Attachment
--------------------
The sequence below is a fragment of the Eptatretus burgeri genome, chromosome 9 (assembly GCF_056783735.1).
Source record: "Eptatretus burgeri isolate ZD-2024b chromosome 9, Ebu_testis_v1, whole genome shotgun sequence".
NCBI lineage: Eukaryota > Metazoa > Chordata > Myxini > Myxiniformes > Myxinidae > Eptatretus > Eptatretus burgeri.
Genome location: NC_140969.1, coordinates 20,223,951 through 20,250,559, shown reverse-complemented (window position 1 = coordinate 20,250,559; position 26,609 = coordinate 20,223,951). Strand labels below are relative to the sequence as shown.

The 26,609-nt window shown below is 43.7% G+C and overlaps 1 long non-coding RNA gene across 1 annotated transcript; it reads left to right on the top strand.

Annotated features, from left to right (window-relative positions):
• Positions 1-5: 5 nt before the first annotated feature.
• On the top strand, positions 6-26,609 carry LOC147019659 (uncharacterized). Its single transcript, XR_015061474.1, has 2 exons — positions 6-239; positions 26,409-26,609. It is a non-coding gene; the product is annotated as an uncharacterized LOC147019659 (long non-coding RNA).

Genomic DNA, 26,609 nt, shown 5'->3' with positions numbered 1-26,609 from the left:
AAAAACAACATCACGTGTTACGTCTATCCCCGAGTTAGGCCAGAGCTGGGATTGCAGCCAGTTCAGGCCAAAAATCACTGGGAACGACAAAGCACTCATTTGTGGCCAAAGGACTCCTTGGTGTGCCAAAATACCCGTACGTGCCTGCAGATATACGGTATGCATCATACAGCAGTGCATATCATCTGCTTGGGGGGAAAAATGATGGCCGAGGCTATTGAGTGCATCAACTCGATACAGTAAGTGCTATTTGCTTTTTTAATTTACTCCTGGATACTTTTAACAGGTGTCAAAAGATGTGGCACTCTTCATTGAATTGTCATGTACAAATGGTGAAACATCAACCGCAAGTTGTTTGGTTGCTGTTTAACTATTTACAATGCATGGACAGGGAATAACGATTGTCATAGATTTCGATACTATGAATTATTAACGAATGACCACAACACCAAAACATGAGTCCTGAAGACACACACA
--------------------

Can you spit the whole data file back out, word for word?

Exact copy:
The sequence below is a fragment of the Eptatretus burgeri genome, chromosome 9 (assembly GCF_056783735.1).
Source record: "Eptatretus burgeri isolate ZD-2024b chromosome 9, Ebu_testis_v1, whole genome shotgun sequence".
NCBI lineage: Eukaryota > Metazoa > Chordata > Myxini > Myxiniformes > Myxinidae > Eptatretus > Eptatretus burgeri.
Genome location: NC_140969.1, coordinates 20,223,951 through 20,250,559, shown reverse-complemented (window position 1 = coordinate 20,250,559; position 26,609 = coordinate 20,223,951). Strand labels below are relative to the sequence as shown.

The 26,609-nt window shown below is 43.7% G+C and overlaps 1 long non-coding RNA gene across 1 annotated transcript; it reads left to right on the top strand.

Annotated features, from left to right (window-relative positions):
• Positions 1-5: 5 nt before the first annotated feature.
• On the top strand, positions 6-26,609 carry LOC147019659 (uncharacterized). Its single transcript, XR_015061474.1, has 2 exons — positions 6-239; positions 26,409-26,609. It is a non-coding gene; the product is annotated as an uncharacterized LOC147019659 (long non-coding RNA).

Genomic DNA, 26,609 nt, shown 5'->3' with positions numbered 1-26,609 from the left:
AAAAACAACATCACGTGTTACGTCTATCCCCGAGTTAGGCCAGAGCTGGGATTGCAGCCAGTTCAGGCCAAAAATCACTGGGAACGACAAAGCACTCATTTGTGGCCAAAGGACTCCTTGGTGTGCCAAAATACCCGTACGTGCCTGCAGATATACGGTATGCATCATACAGCAGTGCATATCATCTGCTTGGGGGGAAAAATGATGGCCGAGGCTATTGAGTGCATCAACTCGATACAGTAAGTGCTATTTGCTTTTTTAATTTACTCCTGGATACTTTTAACAGGTGTCAAAAGATGTGGCACTCTTCATTGAATTGTCATGTACAAATGGTGAAACATCAACCGCAAGTTGTTTGGTTGCTGTTTAACTATTTACAATGCATGGACAGGGAATAACGATTGTCATAGATTTCGATACTATGAATTATTAACGAATGACCACAACACCAAAACATGAGTCCTGAAGACACACACA